Harry Bradbeer’s Netflix movie stars Millie Bobby Brown, Sam Claflin, Henry Cavill, and Helena Bonham Carter.
In the past, I’ve lamented the decline of the PG adventure movie. Kids are either shunted off into family-friendly animated features or they’re thrust into the blockbuster fare of PG-13 summer tentpoles. It’s getting harder to find movies that are appropriate for the 9-12 set while also being terrific. Enter Enola Holmes, a cinematic and electrifying adaptation of a YA book series that focuses on Sherlock Holmes’ kid sister. Developed as a feature in part by star Millie Bobby Brown (who also serves as a producer on the film), Enola Holmes is a pure delight from start to finish that spins a captivating mystery yarn worthy of its protagonist’s surname while being family friendly enough that parents won’t have to worry about anything too dark scaring their young ones. With the skillful direction of Fleabag helmer Harry Bradbeer, a strong supporting cast, and Brown proving she can carry a project all on her own, Enola Holmes is a total charmer that will have you eager to see further adventures of this young detective.
Enola Holmes (Brown) was raised by her mother (Helena Bonham Carter) where education was constant and always coupled with her mother’s affection. On Enola’s 16th birthday, her mother goes missing, which leads to her brothers—Mycroft (Sam Claflin) and Sherlock (Henry Cavill)—whom she’s never really known, coming to cart her off to boarding school while Sherlock tracks down mom. Enola, resolved to find her mother and not be a subservient lady to anyone, runs away and catches a train where she meets fellow runaway Lord Tewksbury (Louis Partridge), who is being threatened by a nefarious goon (Burn Gorman). Enola and Tewksbury flee and strike up a rapport, but Enola is eager to get back to the case of her missing mother. But Tewksbury’s helpless nags at her, and she decides she must also take up the case of the endangered lord.
At first glance these stories may seem disparate, but Enola Holmes holds them together through the sheer force of Brown’s performance, which has the advantage of letting the charismatic young actress break the fourth wall to address the audience. Brown has been a rising star since Stranger Things became a phenomenon,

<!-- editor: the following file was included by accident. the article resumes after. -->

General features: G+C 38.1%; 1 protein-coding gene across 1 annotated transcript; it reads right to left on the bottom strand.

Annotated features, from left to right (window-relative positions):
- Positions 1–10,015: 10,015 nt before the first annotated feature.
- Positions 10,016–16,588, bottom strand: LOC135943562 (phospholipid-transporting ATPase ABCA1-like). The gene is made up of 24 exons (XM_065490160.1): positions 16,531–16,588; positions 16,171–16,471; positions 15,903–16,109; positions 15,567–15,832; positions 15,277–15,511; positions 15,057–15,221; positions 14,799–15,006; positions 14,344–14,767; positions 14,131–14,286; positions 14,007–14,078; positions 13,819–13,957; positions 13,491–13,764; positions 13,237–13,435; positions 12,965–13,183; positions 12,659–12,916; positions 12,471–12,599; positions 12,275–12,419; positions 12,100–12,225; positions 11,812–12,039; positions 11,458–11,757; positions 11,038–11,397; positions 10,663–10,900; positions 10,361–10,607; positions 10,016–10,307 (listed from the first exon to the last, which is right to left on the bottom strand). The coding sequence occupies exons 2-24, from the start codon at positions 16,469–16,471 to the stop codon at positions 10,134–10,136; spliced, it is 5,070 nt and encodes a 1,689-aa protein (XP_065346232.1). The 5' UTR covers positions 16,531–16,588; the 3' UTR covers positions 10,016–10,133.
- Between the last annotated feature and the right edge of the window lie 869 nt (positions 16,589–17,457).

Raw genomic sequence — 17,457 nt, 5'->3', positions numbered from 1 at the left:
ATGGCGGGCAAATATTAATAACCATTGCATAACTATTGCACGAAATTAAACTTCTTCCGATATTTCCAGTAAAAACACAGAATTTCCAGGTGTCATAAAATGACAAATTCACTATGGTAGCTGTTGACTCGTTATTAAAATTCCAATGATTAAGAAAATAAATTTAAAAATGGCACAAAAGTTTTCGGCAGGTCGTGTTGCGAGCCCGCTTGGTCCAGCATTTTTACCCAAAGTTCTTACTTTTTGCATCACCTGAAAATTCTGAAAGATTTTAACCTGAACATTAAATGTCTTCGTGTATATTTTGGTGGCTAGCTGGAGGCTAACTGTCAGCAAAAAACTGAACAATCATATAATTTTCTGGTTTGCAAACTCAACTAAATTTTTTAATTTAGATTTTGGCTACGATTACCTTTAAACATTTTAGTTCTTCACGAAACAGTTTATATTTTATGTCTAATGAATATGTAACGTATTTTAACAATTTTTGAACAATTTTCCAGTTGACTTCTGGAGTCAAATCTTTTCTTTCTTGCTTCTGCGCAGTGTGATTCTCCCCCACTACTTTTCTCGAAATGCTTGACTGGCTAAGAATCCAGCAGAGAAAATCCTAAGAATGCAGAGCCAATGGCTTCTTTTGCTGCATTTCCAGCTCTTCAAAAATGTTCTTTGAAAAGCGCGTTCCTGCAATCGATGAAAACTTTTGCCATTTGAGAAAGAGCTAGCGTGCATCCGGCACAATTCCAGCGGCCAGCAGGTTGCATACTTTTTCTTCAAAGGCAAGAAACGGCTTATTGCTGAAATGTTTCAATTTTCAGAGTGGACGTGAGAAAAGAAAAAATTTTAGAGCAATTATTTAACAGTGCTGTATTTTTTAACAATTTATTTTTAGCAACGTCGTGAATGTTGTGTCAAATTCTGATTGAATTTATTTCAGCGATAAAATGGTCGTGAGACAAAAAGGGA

but even with a key role in last year’s Godzilla: King of the Monsters, this is the first time she’s ever truly been the lead rather than part of an equally weighted ensemble. While Enola Holmes boasts an impressive supporting cast that acquits themselves well, the movie belongs to Brown, who shows why she’s an A-list talent. Her charm makes you feel like you’re a friend going on a journey with Enola and yet she’s also protective of her viewers. When the henchman threatens to drown Enola, she winks at the audience to let us know we’re in on the joke. You can tell that Brown is having an absolute blast with the role.
Bradbeer matches her enthusiasm step-for-step with an effervescent direction that mirrors his protagonist’s youthful vivacity. The movie frequently will cut back in its own narrative, not in a way that treats its audience like they couldn’t remember what happened 20 minutes, but to help put them into Enola’s thought process. The film is working to show a hyperactive mind at work and how Enola is constantly piecing everything together. When you factor in that there are two cases she’s pursuing, the flashback conceit works even better as it helps keep you involved with whatever Enola is solving at that moment. Combined with some lovely production design and an upbeat score, Enola Holmes knows how to hit its more dramatic beats while always maintaining a sense of adventure.
The film also cleverly flips the gender script by frequently having Enola dress as a boy and then pairing her with the more effeminate Tewksbury, who is positioned like a damsel in distress in need of saving from the heroic young Holmes. Their dynamic is so sweet, and yet the film wisely doesn’t make it the centerpiece of Enola’s journey. Her story isn’t about trying to find a man, but rather working to find her place in the world separated from her mother and brothers. That doesn’t mean cutting everyone out of her life, but it also means that her growth comes from her actions rather than settling into a romantic relationship. The film always keeps Enola’s journey as the focus rather than drifting too far toward either case to let it define her.
We may not get many PG adventure movies today, but even if we did, Enola Holmes would likely be among the top tier. The plotting is sharp, the characters are endearing, the adventure is exhilarating, and the direction is superb. If this is the beginning of a franchise, then Brown has chosen an excellent vehicle for herself, and I can’t wait to see the young Ms. Holmes solve more mysteries.
Enola Holmes arrives on Netflix on September 23rd.